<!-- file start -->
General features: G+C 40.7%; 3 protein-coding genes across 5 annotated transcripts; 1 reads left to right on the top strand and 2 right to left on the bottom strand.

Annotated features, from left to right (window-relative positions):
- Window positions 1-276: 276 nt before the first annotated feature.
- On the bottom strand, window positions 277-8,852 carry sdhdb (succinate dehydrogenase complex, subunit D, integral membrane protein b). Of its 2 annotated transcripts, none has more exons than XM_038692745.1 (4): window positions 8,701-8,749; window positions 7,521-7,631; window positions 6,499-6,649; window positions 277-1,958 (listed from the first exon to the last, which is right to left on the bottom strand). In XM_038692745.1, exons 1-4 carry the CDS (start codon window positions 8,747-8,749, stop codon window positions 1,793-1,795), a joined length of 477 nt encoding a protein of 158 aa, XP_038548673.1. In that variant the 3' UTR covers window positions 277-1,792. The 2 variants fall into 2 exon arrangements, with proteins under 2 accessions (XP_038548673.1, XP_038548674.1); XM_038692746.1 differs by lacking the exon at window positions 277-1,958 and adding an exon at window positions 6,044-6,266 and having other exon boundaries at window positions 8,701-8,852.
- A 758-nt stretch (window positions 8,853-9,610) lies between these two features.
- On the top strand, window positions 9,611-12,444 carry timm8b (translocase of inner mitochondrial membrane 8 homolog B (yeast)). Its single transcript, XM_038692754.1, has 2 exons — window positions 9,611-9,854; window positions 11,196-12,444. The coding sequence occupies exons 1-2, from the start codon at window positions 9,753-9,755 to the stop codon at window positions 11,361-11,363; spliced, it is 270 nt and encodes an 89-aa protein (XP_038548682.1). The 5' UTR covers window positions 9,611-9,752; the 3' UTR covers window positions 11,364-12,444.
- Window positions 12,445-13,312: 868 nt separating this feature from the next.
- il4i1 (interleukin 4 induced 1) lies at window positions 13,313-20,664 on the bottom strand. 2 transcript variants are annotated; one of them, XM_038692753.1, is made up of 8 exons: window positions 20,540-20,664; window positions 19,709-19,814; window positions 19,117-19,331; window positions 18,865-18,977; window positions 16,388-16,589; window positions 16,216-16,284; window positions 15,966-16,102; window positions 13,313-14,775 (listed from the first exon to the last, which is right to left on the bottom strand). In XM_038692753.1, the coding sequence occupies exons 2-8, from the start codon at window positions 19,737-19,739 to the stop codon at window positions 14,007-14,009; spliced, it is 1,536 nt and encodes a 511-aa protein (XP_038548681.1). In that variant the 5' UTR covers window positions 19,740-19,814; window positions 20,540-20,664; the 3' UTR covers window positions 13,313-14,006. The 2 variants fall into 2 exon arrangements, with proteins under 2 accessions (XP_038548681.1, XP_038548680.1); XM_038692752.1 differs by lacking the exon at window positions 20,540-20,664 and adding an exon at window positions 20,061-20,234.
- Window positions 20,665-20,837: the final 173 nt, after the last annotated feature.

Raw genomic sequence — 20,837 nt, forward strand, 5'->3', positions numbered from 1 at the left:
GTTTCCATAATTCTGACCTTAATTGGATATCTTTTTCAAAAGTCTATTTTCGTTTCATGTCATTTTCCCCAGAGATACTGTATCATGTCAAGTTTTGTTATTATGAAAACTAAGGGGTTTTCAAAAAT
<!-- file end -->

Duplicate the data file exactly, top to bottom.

General features: G+C 40.7%; 3 protein-coding genes across 5 annotated transcripts; 1 reads left to right on the top strand and 2 right to left on the bottom strand.

Annotated features, from left to right (window-relative positions):
- Window positions 1-276: 276 nt before the first annotated feature.
- On the bottom strand, window positions 277-8,852 carry sdhdb (succinate dehydrogenase complex, subunit D, integral membrane protein b). Of its 2 annotated transcripts, none has more exons than XM_038692745.1 (4): window positions 8,701-8,749; window positions 7,521-7,631; window positions 6,499-6,649; window positions 277-1,958 (listed from the first exon to the last, which is right to left on the bottom strand). In XM_038692745.1, exons 1-4 carry the CDS (start codon window positions 8,747-8,749, stop codon window positions 1,793-1,795), a joined length of 477 nt encoding a protein of 158 aa, XP_038548673.1. In that variant the 3' UTR covers window positions 277-1,792. The 2 variants fall into 2 exon arrangements, with proteins under 2 accessions (XP_038548673.1, XP_038548674.1); XM_038692746.1 differs by lacking the exon at window positions 277-1,958 and adding an exon at window positions 6,044-6,266 and having other exon boundaries at window positions 8,701-8,852.
- A 758-nt stretch (window positions 8,853-9,610) lies between these two features.
- On the top strand, window positions 9,611-12,444 carry timm8b (translocase of inner mitochondrial membrane 8 homolog B (yeast)). Its single transcript, XM_038692754.1, has 2 exons — window positions 9,611-9,854; window positions 11,196-12,444. The coding sequence occupies exons 1-2, from the start codon at window positions 9,753-9,755 to the stop codon at window positions 11,361-11,363; spliced, it is 270 nt and encodes an 89-aa protein (XP_038548682.1). The 5' UTR covers window positions 9,611-9,752; the 3' UTR covers window positions 11,364-12,444.
- Window positions 12,445-13,312: 868 nt separating this feature from the next.
- il4i1 (interleukin 4 induced 1) lies at window positions 13,313-20,664 on the bottom strand. 2 transcript variants are annotated; one of them, XM_038692753.1, is made up of 8 exons: window positions 20,540-20,664; window positions 19,709-19,814; window positions 19,117-19,331; window positions 18,865-18,977; window positions 16,388-16,589; window positions 16,216-16,284; window positions 15,966-16,102; window positions 13,313-14,775 (listed from the first exon to the last, which is right to left on the bottom strand). In XM_038692753.1, the coding sequence occupies exons 2-8, from the start codon at window positions 19,737-19,739 to the stop codon at window positions 14,007-14,009; spliced, it is 1,536 nt and encodes a 511-aa protein (XP_038548681.1). In that variant the 5' UTR covers window positions 19,740-19,814; window positions 20,540-20,664; the 3' UTR covers window positions 13,313-14,006. The 2 variants fall into 2 exon arrangements, with proteins under 2 accessions (XP_038548681.1, XP_038548680.1); XM_038692752.1 differs by lacking the exon at window positions 20,540-20,664 and adding an exon at window positions 20,061-20,234.
- Window positions 20,665-20,837: the final 173 nt, after the last annotated feature.

Raw genomic sequence — 20,837 nt, forward strand, 5'->3', positions numbered from 1 at the left:
GTTTCCATAATTCTGACCTTAATTGGATATCTTTTTCAAAAGTCTATTTTCGTTTCATGTCATTTTCCCCAGAGATACTGTATCATGTCAAGTTTTGTTATTATGAAAACTAAGGGGTTTTCAAAAAT